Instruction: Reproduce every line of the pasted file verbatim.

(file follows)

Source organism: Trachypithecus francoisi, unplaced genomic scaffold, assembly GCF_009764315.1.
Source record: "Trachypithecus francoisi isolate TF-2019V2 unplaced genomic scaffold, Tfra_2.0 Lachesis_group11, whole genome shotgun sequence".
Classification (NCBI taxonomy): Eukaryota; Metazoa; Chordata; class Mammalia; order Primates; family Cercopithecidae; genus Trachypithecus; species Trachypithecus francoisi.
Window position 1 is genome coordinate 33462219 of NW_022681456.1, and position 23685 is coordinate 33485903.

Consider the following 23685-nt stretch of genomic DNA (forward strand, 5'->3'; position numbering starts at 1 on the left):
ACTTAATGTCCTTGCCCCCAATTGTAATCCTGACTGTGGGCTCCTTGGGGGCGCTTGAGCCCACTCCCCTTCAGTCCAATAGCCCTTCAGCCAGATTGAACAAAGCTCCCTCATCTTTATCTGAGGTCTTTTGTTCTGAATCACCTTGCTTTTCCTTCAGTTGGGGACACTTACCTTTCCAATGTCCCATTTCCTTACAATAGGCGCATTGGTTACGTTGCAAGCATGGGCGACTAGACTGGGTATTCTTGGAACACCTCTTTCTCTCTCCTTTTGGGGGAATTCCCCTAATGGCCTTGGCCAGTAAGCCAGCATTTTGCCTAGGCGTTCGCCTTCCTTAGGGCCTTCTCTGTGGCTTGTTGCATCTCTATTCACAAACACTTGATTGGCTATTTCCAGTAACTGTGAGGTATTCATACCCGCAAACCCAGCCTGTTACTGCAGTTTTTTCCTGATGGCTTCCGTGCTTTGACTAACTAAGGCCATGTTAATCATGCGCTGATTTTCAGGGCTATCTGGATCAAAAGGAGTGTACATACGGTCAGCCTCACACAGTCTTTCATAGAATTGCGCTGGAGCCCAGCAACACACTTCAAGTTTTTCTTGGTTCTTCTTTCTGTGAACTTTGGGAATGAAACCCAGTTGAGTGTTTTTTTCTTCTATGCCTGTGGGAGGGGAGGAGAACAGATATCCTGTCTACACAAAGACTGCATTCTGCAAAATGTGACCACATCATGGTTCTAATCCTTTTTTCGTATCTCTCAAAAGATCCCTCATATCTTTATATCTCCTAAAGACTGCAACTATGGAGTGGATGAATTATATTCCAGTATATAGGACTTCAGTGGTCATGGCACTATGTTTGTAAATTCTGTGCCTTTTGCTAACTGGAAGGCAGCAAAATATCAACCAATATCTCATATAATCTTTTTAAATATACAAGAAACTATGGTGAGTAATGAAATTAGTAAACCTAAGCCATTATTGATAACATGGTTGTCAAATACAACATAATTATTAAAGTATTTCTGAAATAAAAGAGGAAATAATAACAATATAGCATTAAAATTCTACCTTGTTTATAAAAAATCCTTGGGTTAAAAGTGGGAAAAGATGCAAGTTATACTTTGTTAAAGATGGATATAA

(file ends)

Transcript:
Source organism: Trachypithecus francoisi, unplaced genomic scaffold, assembly GCF_009764315.1.
Source record: "Trachypithecus francoisi isolate TF-2019V2 unplaced genomic scaffold, Tfra_2.0 Lachesis_group11, whole genome shotgun sequence".
Classification (NCBI taxonomy): Eukaryota; Metazoa; Chordata; class Mammalia; order Primates; family Cercopithecidae; genus Trachypithecus; species Trachypithecus francoisi.
Window position 1 is genome coordinate 33462219 of NW_022681456.1, and position 23685 is coordinate 33485903.

Consider the following 23685-nt stretch of genomic DNA (forward strand, 5'->3'; position numbering starts at 1 on the left):
ACTTAATGTCCTTGCCCCCAATTGTAATCCTGACTGTGGGCTCCTTGGGGGCGCTTGAGCCCACTCCCCTTCAGTCCAATAGCCCTTCAGCCAGATTGAACAAAGCTCCCTCATCTTTATCTGAGGTCTTTTGTTCTGAATCACCTTGCTTTTCCTTCAGTTGGGGACACTTACCTTTCCAATGTCCCATTTCCTTACAATAGGCGCATTGGTTACGTTGCAAGCATGGGCGACTAGACTGGGTATTCTTGGAACACCTCTTTCTCTCTCCTTTTGGGGGAATTCCCCTAATGGCCTTGGCCAGTAAGCCAGCATTTTGCCTAGGCGTTCGCCTTCCTTAGGGCCTTCTCTGTGGCTTGTTGCATCTCTATTCACAAACACTTGATTGGCTATTTCCAGTAACTGTGAGGTATTCATACCCGCAAACCCAGCCTGTTACTGCAGTTTTTTCCTGATGGCTTCCGTGCTTTGACTAACTAAGGCCATGTTAATCATGCGCTGATTTTCAGGGCTATCTGGATCAAAAGGAGTGTACATACGGTCAGCCTCACACAGTCTTTCATAGAATTGCGCTGGAGCCCAGCAACACACTTCAAGTTTTTCTTGGTTCTTCTTTCTGTGAACTTTGGGAATGAAACCCAGTTGAGTGTTTTTTTCTTCTATGCCTGTGGGAGGGGAGGAGAACAGATATCCTGTCTACACAAAGACTGCATTCTGCAAAATGTGACCACATCATGGTTCTAATCCTTTTTTCGTATCTCTCAAAAGATCCCTCATATCTTTATATCTCCTAAAGACTGCAACTATGGAGTGGATGAATTATATTCCAGTATATAGGACTTCAGTGGTCATGGCACTATGTTTGTAAATTCTGTGCCTTTTGCTAACTGGAAGGCAGCAAAATATCAACCAATATCTCATATAATCTTTTTAAATATACAAGAAACTATGGTGAGTAATGAAATTAGTAAACCTAAGCCATTATTGATAACATGGTTGTCAAATACAACATAATTATTAAAGTATTTCTGAAATAAAAGAGGAAATAATAACAATATAGCATTAAAATTCTACCTTGTTTATAAAAAATCCTTGGGTTAAAAGTGGGAAAAGATGCAAGTTATACTTTGTTAAAGATGGATATAA